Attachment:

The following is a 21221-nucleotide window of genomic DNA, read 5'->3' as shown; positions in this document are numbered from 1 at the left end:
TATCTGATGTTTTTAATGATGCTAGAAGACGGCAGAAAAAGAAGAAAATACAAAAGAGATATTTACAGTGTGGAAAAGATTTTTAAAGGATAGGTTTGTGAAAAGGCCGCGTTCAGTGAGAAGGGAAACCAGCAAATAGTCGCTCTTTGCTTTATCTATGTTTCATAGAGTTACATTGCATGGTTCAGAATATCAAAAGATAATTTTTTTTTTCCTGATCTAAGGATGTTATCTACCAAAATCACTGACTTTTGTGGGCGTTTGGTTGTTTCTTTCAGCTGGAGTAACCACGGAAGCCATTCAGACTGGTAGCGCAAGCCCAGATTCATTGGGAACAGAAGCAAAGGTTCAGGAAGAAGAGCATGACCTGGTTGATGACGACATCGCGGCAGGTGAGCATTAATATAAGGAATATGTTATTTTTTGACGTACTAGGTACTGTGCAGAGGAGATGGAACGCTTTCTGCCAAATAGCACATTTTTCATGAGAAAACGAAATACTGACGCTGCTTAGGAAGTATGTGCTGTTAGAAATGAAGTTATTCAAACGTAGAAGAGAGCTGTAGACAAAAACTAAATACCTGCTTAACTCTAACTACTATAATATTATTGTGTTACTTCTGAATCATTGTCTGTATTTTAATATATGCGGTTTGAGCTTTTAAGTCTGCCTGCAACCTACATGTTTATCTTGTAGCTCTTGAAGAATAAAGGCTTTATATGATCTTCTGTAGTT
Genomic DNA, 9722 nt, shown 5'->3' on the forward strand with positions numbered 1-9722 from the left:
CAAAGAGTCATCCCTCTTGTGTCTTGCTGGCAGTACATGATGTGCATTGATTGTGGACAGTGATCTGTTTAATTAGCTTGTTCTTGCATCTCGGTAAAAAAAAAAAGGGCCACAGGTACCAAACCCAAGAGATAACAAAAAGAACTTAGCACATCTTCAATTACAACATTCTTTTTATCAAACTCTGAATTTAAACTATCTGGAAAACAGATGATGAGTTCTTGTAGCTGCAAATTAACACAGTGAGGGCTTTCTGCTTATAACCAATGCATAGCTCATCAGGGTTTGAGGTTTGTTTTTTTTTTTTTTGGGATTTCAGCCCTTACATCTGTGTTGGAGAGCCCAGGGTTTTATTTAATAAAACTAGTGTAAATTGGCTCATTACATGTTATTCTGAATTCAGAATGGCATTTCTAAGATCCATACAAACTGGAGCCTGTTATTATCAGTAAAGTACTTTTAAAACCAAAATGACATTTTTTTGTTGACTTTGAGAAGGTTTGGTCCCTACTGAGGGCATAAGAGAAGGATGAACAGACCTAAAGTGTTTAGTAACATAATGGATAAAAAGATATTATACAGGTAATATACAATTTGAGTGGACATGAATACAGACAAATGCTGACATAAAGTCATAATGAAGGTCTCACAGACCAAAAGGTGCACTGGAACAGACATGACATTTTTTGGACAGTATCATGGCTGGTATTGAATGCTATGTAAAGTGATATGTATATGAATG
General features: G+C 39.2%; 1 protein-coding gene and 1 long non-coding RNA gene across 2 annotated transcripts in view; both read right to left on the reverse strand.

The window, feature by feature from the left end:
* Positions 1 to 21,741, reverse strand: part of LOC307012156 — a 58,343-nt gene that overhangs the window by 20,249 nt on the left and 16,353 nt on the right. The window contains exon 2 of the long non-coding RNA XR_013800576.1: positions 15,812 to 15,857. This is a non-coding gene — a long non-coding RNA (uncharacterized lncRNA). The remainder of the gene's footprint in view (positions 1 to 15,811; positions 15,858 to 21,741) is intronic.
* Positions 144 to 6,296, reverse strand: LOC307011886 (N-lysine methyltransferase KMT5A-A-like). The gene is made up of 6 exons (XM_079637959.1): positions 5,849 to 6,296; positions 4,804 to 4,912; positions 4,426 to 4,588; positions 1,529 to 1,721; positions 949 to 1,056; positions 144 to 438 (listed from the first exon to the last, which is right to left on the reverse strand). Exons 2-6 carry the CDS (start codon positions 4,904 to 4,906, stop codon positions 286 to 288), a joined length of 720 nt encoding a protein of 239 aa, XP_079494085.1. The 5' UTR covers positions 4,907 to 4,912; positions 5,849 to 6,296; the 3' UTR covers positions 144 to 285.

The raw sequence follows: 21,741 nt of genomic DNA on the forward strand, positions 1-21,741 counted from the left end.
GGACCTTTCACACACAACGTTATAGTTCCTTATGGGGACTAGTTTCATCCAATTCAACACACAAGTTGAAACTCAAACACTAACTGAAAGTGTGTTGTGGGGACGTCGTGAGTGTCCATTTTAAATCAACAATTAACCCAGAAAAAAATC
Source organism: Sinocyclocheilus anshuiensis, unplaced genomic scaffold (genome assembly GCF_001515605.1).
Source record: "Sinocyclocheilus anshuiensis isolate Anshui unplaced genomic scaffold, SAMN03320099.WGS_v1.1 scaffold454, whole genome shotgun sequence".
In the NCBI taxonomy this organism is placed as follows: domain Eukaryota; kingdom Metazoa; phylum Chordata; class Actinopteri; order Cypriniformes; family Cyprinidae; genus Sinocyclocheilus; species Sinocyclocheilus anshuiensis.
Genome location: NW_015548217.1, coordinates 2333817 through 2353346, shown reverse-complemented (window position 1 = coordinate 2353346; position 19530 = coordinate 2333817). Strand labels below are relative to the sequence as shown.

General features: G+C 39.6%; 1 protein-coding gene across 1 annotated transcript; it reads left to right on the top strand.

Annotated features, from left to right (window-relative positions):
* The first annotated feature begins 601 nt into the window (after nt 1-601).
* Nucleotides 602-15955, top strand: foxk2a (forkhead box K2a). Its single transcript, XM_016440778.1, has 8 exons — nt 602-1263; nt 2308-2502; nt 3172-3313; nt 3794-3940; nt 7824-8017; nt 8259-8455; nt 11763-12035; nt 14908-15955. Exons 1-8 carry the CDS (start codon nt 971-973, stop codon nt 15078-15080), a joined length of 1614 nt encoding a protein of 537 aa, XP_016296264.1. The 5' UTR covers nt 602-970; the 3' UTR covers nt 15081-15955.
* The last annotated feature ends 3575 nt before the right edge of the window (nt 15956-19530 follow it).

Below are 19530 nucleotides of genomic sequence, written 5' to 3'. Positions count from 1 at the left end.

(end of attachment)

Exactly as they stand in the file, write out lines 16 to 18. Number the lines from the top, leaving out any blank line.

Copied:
Annotated features, from left to right (window-relative positions):
* The first annotated feature begins 601 nt into the window (after nt 1-601).
* Nucleotides 602-15955, top strand: foxk2a (forkhead box K2a). Its single transcript, XM_016440778.1, has 8 exons — nt 602-1263; nt 2308-2502; nt 3172-3313; nt 3794-3940; nt 7824-8017; nt 8259-8455; nt 11763-12035; nt 14908-15955. Exons 1-8 carry the CDS (start codon nt 971-973, stop codon nt 15078-15080), a joined length of 1614 nt encoding a protein of 537 aa, XP_016296264.1. The 5' UTR covers nt 602-970; the 3' UTR covers nt 15081-15955.